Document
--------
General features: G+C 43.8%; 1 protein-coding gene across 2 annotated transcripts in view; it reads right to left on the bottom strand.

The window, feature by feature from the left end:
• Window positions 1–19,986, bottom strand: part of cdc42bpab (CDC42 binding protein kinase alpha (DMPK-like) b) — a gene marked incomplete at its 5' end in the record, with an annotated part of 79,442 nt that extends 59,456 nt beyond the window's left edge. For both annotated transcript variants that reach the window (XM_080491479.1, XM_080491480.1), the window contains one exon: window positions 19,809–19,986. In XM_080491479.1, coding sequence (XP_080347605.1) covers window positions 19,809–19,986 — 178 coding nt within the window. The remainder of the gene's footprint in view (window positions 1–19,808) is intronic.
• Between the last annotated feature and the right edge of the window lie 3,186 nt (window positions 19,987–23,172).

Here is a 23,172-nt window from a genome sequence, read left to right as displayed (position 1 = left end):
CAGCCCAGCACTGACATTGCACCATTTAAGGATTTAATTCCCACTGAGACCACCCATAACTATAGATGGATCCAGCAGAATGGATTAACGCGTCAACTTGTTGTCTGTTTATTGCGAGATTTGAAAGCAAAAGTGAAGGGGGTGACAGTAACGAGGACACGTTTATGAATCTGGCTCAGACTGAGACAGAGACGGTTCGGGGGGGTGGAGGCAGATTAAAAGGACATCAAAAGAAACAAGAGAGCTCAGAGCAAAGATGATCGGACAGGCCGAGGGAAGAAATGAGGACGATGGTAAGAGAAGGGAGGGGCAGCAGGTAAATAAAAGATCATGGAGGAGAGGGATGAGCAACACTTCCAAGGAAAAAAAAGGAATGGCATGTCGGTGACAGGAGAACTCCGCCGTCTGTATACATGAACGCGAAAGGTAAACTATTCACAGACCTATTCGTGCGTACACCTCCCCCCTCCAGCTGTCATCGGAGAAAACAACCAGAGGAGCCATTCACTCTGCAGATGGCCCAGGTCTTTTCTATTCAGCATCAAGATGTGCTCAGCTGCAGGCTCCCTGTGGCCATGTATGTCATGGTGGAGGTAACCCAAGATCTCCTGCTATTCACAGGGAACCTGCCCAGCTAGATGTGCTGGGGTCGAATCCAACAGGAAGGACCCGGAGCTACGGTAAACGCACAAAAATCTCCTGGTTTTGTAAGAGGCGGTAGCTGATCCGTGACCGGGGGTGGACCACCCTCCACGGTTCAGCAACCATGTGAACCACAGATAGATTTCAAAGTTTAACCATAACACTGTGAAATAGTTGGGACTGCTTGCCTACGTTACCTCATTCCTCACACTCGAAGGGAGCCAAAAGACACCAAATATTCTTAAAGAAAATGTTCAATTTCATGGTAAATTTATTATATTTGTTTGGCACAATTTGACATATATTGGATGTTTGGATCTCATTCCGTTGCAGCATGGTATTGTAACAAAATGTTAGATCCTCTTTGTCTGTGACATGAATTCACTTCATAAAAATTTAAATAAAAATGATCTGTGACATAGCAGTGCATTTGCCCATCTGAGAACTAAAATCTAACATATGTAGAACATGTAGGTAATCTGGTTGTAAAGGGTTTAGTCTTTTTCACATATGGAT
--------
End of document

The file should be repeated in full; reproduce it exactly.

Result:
General features: G+C 43.8%; 1 protein-coding gene across 2 annotated transcripts in view; it reads right to left on the bottom strand.

The window, feature by feature from the left end:
• Window positions 1–19,986, bottom strand: part of cdc42bpab (CDC42 binding protein kinase alpha (DMPK-like) b) — a gene marked incomplete at its 5' end in the record, with an annotated part of 79,442 nt that extends 59,456 nt beyond the window's left edge. For both annotated transcript variants that reach the window (XM_080491479.1, XM_080491480.1), the window contains one exon: window positions 19,809–19,986. In XM_080491479.1, coding sequence (XP_080347605.1) covers window positions 19,809–19,986 — 178 coding nt within the window. The remainder of the gene's footprint in view (window positions 1–19,808) is intronic.
• Between the last annotated feature and the right edge of the window lie 3,186 nt (window positions 19,987–23,172).

Here is a 23,172-nt window from a genome sequence, read left to right as displayed (position 1 = left end):
CAGCCCAGCACTGACATTGCACCATTTAAGGATTTAATTCCCACTGAGACCACCCATAACTATAGATGGATCCAGCAGAATGGATTAACGCGTCAACTTGTTGTCTGTTTATTGCGAGATTTGAAAGCAAAAGTGAAGGGGGTGACAGTAACGAGGACACGTTTATGAATCTGGCTCAGACTGAGACAGAGACGGTTCGGGGGGGTGGAGGCAGATTAAAAGGACATCAAAAGAAACAAGAGAGCTCAGAGCAAAGATGATCGGACAGGCCGAGGGAAGAAATGAGGACGATGGTAAGAGAAGGGAGGGGCAGCAGGTAAATAAAAGATCATGGAGGAGAGGGATGAGCAACACTTCCAAGGAAAAAAAAGGAATGGCATGTCGGTGACAGGAGAACTCCGCCGTCTGTATACATGAACGCGAAAGGTAAACTATTCACAGACCTATTCGTGCGTACACCTCCCCCCTCCAGCTGTCATCGGAGAAAACAACCAGAGGAGCCATTCACTCTGCAGATGGCCCAGGTCTTTTCTATTCAGCATCAAGATGTGCTCAGCTGCAGGCTCCCTGTGGCCATGTATGTCATGGTGGAGGTAACCCAAGATCTCCTGCTATTCACAGGGAACCTGCCCAGCTAGATGTGCTGGGGTCGAATCCAACAGGAAGGACCCGGAGCTACGGTAAACGCACAAAAATCTCCTGGTTTTGTAAGAGGCGGTAGCTGATCCGTGACCGGGGGTGGACCACCCTCCACGGTTCAGCAACCATGTGAACCACAGATAGATTTCAAAGTTTAACCATAACACTGTGAAATAGTTGGGACTGCTTGCCTACGTTACCTCATTCCTCACACTCGAAGGGAGCCAAAAGACACCAAATATTCTTAAAGAAAATGTTCAATTTCATGGTAAATTTATTATATTTGTTTGGCACAATTTGACATATATTGGATGTTTGGATCTCATTCCGTTGCAGCATGGTATTGTAACAAAATGTTAGATCCTCTTTGTCTGTGACATGAATTCACTTCATAAAAATTTAAATAAAAATGATCTGTGACATAGCAGTGCATTTGCCCATCTGAGAACTAAAATCTAACATATGTAGAACATGTAGGTAATCTGGTTGTAAAGGGTTTAGTCTTTTTCACATATGGAT